Christmas is, at its very core, about the Gospel.
For this reason, the themes we often deem “Christmassy” are in reality, quite fitting for the whole calendar, since highlights of celebration, hope, peace, joy, love, giving, and the like, make appearances throughout the narrative of Scripture and daily life.
Because they are derived from God’s character and are interwoven in the greatest story of all, the Gospel, these elements serve as continual reminders of the goodness of God: the second person of God selflessly came to earth as a man named Jesus, into humility, and intentionally connected with us to reconnect us to the Father. As Eugene Peterson puts it, God put skin on and “moved into the neighborhood.” Because of this, we are renewed with hope in light of his nearness, celebrate with joy, revel in his engaging love, and perpetuate the cycle of giving that he models for us.
Among the richest of holiday traditions is the singing of Christmas carols, many of which are chock full of theological weightiness and Gospel truths, transcending seasonal bounds.
Hark the Herald Angels Sing
- “God and sinners reconciled.” The aim of the Gospel; Jesus calls us to be restored to connection with God, leave a life of sin, and move forward in a new life of being a person who reconciles others with God. II Corinthians 5:17-21.
- “Veiled in flesh the Godhead see, hail the incarnate Deity. Pleased as man with men to dwell, Jesus our Emmanuel.” God put skin on and moved into the neighborhood. Jesus’ desire is to be with us down in the mess and redeem us from it.
- “Hail the heaven-born Prince of peace, hail the sun of righteousness.” Jesus wasn’t born as a citizen of earth or a created being, but is the Creator. John 1:1-5.
- “Light and life to all He brings, risen with healing in His wings.” Jesus’ heart is about new life, fresh starts, healing and hope and redemption. Malachi 4:1-3.
- “Mild He lays His glory by, born that man no more may die. Born to raise the sons of earth, born to give them second birth.” Jesus’ life was obedience to the Father, giving himself as a ransom for many, temporarily stepping down from his heavenly throne to bring his kingdom of life to his creation, personally and passionately. Philippians 2:5-11.
O Come, O Come Emmanuel
- “Rejoice, rejoice; Emmanuel shall come to thee, O Israel…Ransom captive Israel that mourns in lonely exile here, until the Son of God appear.” The people of God awaited and anticipated a glorious new leader into an age of their renewed glory and restored justice, according to the ancient promises of Yahweh, which would be seen as the end of suffering, pain, and injustice endured by the people of Israel. Isaiah 9:2-7.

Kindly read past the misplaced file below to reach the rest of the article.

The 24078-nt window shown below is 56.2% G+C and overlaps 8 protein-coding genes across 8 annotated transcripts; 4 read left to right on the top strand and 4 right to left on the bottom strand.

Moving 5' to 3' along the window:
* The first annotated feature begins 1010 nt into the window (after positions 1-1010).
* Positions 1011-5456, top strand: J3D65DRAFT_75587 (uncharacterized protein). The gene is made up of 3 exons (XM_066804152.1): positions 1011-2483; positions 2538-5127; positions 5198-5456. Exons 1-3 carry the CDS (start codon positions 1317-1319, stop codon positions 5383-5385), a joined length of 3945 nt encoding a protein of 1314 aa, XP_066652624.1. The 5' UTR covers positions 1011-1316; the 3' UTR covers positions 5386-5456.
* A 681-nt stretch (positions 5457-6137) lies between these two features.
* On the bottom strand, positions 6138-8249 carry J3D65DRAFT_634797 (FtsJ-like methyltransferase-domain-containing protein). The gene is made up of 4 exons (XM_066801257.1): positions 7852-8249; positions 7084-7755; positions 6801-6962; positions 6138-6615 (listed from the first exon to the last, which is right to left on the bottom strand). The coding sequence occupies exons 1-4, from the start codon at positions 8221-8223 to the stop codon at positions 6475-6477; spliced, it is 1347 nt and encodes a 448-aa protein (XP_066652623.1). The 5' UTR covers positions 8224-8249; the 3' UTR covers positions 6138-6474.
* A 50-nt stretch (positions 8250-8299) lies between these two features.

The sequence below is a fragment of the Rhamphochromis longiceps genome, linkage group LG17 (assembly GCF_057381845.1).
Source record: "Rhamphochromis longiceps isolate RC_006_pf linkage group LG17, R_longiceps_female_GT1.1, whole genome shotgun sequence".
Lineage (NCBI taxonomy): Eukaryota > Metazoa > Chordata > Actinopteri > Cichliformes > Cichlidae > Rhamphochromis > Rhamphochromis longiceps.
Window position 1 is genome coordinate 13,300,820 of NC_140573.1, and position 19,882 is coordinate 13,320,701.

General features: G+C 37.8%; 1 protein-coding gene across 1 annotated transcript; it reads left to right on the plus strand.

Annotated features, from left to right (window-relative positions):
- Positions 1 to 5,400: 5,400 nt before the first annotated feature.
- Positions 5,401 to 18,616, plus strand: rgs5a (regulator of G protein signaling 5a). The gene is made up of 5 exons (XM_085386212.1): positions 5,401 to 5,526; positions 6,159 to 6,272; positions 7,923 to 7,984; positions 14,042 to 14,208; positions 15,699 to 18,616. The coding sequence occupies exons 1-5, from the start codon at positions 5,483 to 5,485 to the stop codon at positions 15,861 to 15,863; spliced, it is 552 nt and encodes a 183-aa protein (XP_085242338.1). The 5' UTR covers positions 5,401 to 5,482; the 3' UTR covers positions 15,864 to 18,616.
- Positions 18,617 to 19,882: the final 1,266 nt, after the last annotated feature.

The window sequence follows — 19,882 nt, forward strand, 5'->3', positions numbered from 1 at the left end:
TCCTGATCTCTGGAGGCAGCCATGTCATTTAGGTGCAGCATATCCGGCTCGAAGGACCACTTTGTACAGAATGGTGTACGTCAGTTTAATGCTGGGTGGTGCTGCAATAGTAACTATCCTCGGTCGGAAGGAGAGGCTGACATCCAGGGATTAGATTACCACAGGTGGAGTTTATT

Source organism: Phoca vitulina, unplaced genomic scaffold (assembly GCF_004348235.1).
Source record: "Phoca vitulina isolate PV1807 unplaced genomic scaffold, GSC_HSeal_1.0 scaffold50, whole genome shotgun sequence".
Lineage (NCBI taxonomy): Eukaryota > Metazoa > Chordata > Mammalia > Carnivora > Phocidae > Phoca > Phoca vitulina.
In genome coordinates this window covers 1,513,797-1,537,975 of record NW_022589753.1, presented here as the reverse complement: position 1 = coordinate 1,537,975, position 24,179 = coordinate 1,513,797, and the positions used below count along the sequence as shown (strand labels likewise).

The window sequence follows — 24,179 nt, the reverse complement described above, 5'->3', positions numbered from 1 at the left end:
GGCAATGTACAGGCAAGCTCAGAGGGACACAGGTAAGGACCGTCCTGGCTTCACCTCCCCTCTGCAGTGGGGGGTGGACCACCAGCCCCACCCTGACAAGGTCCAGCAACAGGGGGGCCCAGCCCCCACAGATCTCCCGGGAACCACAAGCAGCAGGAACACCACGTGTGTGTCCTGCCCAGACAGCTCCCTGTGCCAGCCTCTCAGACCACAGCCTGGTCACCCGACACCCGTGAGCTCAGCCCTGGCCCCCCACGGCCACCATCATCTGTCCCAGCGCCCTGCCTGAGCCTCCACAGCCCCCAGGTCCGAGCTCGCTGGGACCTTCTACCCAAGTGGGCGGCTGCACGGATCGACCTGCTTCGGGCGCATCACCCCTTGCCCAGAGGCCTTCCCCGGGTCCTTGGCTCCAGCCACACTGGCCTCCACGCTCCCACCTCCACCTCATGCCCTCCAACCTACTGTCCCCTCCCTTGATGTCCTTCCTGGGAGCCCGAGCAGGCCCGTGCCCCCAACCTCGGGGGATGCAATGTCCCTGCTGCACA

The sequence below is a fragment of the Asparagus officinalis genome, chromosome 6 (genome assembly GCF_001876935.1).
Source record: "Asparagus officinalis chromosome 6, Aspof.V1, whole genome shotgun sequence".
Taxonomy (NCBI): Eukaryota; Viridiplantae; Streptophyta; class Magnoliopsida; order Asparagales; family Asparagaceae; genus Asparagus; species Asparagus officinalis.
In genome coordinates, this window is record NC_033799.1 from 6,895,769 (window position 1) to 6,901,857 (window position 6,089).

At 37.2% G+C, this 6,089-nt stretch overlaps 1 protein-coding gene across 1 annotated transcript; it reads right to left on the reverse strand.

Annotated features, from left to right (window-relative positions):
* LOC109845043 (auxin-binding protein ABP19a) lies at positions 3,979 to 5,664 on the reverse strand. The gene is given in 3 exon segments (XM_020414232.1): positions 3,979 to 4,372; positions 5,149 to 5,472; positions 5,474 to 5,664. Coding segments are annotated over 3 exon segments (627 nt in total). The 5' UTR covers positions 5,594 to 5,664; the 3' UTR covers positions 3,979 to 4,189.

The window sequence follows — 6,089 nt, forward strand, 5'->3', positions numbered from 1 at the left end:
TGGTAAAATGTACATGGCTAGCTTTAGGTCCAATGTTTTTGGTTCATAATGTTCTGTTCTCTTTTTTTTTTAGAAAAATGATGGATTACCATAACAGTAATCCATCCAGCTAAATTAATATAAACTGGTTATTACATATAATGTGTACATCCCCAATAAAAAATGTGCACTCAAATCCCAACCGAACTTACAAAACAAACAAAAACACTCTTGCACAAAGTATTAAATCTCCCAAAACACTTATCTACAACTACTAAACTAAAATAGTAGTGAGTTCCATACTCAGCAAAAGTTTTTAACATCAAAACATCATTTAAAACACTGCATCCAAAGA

- “O come, Desire of nations, bind all peoples in one heart and mind. Bid envy strife and quarrels cease, fill the whole world with heaven’s peace.” God’s heart is for unity, peace and understanding that goes deeper than just a lack of conflict or superficial knowledge. The kingdom of heaven is where all are in communion with and faithfully surrender to King Jesus. Romans 5:1-11.
O Holy Night
- “Long lay the world in sin and error pining, ‘til He appeared and the soul felt its worth.” All Creation groans in anticipation of redemption, renewal and restoration that only the Creator can bring. When Jesus is near to his people, hearts are stirred and souls awakened. Romans 8:18-25, Luke 24:13-32.
- “The King of kings lay thus in lowly manger, in all our trials born to be our friend. He knows our need, to our weakness is no stranger…” Christ came in humility, knows our struggles, and loves us faithfully despite our failures. Hebrews 4:14-16.
- “Truly He taught us to love one another, His law is love and His gospel is peace.” Jesus is the model for selfless, authentic love. Romans 12:9-17.
- “Chains shall He break, for the slave is our brother, and in His name all oppression shall cease.” Jesus is about freedom. We no longer are bound in law, but freed to new life in relationship with Him. II Corinthians 3:3-18.
What carols and lyrics stand out to you?